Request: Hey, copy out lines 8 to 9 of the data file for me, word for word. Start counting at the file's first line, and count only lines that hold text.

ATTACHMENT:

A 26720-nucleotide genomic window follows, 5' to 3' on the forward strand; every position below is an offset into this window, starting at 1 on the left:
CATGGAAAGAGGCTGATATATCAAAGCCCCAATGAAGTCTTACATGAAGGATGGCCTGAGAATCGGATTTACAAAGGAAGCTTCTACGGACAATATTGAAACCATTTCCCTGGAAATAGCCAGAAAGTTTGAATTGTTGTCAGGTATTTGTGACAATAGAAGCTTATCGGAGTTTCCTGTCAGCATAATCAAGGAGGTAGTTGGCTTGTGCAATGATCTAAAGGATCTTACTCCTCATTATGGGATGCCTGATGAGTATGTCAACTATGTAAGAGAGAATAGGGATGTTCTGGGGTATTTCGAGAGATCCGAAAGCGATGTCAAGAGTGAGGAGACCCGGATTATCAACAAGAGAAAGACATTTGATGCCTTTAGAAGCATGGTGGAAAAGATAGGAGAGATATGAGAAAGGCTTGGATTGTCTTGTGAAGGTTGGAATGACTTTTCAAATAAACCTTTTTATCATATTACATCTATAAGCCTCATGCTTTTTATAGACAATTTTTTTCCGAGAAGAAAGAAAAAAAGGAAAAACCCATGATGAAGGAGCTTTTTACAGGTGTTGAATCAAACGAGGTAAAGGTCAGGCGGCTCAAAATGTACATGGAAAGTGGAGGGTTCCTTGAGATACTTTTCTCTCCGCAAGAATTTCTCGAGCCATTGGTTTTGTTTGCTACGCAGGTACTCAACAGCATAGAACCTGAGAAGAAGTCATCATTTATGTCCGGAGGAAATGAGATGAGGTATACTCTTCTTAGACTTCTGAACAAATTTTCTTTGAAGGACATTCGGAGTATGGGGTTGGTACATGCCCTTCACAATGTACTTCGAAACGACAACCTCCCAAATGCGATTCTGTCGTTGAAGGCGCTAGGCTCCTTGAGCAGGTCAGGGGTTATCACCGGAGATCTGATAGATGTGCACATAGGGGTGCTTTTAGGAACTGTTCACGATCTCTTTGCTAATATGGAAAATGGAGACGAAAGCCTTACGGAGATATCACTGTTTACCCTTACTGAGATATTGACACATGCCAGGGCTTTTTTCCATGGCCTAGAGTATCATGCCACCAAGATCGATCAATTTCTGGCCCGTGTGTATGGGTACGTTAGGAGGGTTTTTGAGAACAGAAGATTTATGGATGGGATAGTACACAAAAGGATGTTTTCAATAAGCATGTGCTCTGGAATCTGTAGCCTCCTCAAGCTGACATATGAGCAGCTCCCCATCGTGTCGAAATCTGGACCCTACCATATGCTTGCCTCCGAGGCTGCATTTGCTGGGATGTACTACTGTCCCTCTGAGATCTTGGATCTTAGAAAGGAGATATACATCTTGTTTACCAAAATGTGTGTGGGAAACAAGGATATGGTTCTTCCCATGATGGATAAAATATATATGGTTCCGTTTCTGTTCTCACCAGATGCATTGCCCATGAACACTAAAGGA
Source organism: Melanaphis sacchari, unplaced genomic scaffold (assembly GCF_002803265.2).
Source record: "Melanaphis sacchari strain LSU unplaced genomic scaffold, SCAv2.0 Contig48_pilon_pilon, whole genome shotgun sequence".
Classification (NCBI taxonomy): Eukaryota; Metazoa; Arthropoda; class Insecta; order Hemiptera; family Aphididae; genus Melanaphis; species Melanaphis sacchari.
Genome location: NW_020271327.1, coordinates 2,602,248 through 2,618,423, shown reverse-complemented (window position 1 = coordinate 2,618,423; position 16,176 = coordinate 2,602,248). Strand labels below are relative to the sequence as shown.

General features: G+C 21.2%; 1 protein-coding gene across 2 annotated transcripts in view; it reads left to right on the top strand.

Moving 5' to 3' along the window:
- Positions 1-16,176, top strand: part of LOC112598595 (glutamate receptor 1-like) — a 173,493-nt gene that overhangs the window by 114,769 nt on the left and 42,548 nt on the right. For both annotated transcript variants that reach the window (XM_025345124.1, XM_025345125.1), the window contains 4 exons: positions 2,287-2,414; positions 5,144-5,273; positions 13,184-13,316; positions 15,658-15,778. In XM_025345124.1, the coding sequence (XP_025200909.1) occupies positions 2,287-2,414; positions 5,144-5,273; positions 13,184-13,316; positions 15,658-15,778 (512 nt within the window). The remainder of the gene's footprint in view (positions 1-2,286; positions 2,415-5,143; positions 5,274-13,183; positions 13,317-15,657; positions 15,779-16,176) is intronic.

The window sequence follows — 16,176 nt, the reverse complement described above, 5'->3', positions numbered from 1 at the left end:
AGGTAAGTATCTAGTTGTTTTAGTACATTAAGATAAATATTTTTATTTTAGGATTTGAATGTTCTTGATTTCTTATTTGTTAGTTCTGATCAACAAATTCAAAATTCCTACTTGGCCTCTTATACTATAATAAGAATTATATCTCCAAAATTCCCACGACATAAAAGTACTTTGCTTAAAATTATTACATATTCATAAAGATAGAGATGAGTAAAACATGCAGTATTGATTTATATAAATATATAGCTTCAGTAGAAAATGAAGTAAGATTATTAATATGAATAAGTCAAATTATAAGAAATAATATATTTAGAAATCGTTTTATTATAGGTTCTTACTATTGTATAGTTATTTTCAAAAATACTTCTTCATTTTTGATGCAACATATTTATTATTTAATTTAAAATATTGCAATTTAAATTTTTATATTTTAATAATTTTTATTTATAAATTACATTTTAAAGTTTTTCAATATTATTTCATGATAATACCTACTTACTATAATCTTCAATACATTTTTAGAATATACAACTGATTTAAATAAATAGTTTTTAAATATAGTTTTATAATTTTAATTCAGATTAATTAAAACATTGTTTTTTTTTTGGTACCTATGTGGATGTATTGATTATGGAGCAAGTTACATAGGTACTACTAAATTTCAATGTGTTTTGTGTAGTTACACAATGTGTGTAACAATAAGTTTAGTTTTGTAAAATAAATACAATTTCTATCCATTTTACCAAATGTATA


Moving 5' to 3' along the window:
- Positions 1-16,176, top strand: part of LOC112598595 (glutamate receptor 1-like) — a 173,493-nt gene that overhangs the window by 114,769 nt on the left and 42,548 nt on the right. For both annotated transcript variants that reach the window (XM_025345124.1, XM_025345125.1), the window contains 4 exons: positions 2,287-2,414; positions 5,144-5,273; positions 13,184-13,316; positions 15,658-15,778. In XM_025345124.1, the coding sequence (XP_025200909.1) occupies positions 2,287-2,414; positions 5,144-5,273; positions 13,184-13,316; positions 15,658-15,778 (512 nt within the window). The remainder of the gene's footprint in view (positions 1-2,286; positions 2,415-5,143; positions 5,274-13,183; positions 13,317-15,657; positions 15,779-16,176) is intronic.